PURPOSE: The purpose of this study was to investigate the two accepted mechanisms of the orbital blowout fracture (the hydraulic and the buckling theories) from a clinical, experimental, and theoretical standpoint. methods: Clinical cases in which blowout fractures resulted from both a pure hydraulic mechanism and a pure buckling mechanism are presented. Twenty-one intact orbital floors were obtained from human cadavers. A metal rod was dropped, experimentally, onto each specimen until a fracture was produced, and the energy required in each instance was calculated. A biomathematical model of the human bony orbit, depicted as a thin-walled truncated conical shell, was devised. Two previously published (by the National Aeronautics and Space Administration) theoretical structural engineering formulas for the fracture of thin-walled truncated conical shells were used to predict the energy required to fracture the bone of the orbital floor via the hydraulic and buckling mechanisms. RESULTS: Experimentally, the mean energy required to fracture the bone of the human cadaver orbital floor directly was 78 millijoules (mJ) (range, 29-127 mJ). Using the engineering formula for the hydraulic theory, the predicted theoretical energy is 71 mJ (range, 38-120 mJ); for the buckling theory, the predicted theoretical energy is 68 mJ (range, 40-106 mJ). CONCLUSION: Through this study, we have experimentally determined the amount of energy required to fracture the bone of the human orbital floor directly and have provided support for each mechanism of the orbital blowout fracture from a clinical and theoretical basis.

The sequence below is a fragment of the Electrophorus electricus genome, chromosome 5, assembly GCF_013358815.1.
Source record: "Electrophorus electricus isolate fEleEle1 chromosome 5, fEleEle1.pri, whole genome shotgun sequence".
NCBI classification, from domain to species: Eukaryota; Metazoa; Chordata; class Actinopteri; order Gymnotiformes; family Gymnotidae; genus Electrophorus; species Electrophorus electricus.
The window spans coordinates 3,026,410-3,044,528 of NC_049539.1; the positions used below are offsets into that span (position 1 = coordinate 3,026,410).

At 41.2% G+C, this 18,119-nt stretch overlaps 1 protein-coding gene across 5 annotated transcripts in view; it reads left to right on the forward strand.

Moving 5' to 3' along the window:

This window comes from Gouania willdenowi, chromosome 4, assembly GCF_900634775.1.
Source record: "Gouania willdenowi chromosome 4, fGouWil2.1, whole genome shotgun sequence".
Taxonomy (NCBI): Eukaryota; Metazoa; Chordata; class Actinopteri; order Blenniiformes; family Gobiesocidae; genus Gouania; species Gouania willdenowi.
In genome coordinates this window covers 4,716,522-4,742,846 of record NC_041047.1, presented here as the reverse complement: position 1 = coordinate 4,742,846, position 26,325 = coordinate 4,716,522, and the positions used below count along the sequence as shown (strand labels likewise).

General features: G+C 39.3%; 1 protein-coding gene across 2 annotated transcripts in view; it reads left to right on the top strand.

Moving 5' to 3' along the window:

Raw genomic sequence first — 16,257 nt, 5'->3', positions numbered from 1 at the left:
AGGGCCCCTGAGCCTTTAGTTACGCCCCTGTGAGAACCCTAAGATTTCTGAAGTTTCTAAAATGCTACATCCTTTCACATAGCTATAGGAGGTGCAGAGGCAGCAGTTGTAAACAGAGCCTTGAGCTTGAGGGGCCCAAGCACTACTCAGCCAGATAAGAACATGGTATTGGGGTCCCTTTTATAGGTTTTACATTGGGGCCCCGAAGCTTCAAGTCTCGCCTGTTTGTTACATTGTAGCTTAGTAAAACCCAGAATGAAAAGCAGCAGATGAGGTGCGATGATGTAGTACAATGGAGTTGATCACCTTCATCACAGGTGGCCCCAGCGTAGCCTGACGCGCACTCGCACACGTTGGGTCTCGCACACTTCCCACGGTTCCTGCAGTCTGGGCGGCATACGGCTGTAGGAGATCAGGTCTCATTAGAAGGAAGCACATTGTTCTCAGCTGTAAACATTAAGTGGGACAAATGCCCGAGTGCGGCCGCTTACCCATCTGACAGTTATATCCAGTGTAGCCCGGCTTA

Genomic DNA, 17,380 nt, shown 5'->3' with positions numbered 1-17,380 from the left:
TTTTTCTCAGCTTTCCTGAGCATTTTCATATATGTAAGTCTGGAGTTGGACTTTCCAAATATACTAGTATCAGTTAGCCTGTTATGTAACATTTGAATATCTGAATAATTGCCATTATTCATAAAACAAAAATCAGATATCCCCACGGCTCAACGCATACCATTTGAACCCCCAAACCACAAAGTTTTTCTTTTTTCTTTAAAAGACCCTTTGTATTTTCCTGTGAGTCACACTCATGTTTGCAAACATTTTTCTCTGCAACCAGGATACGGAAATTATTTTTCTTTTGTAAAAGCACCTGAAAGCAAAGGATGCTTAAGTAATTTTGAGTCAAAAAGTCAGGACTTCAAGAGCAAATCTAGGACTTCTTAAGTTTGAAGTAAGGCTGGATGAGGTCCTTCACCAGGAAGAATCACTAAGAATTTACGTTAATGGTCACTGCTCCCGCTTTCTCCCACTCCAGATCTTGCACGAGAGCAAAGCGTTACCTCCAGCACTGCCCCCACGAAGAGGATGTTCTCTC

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keywords = bone
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5/29. A case of traumatic globe luxation.

    We observed a case of traumatic globe luxation. A 26-year-old man who was sitting at the back seat of the car without fastening his safety belt was admitted to the emergency room after an automobile accident. He was in semi-comatose condition. His left globe was dislocated anteriorly, and the lids were tightly closed behind it. No laceration was observed in cornea, sclera and extraocular muscles. The pupil was dilated and did not respond to light stimulation. Computerized tomography scan analysis revealed a normal optic nerve, but multiple fractures in the nasal, inferior and temporal walls of the orbit and in the nasal bone. Phthisis of the eye was detected by the end of second month. We believe that the back seats of automobiles should also be furnished with air bags for better security of passengers.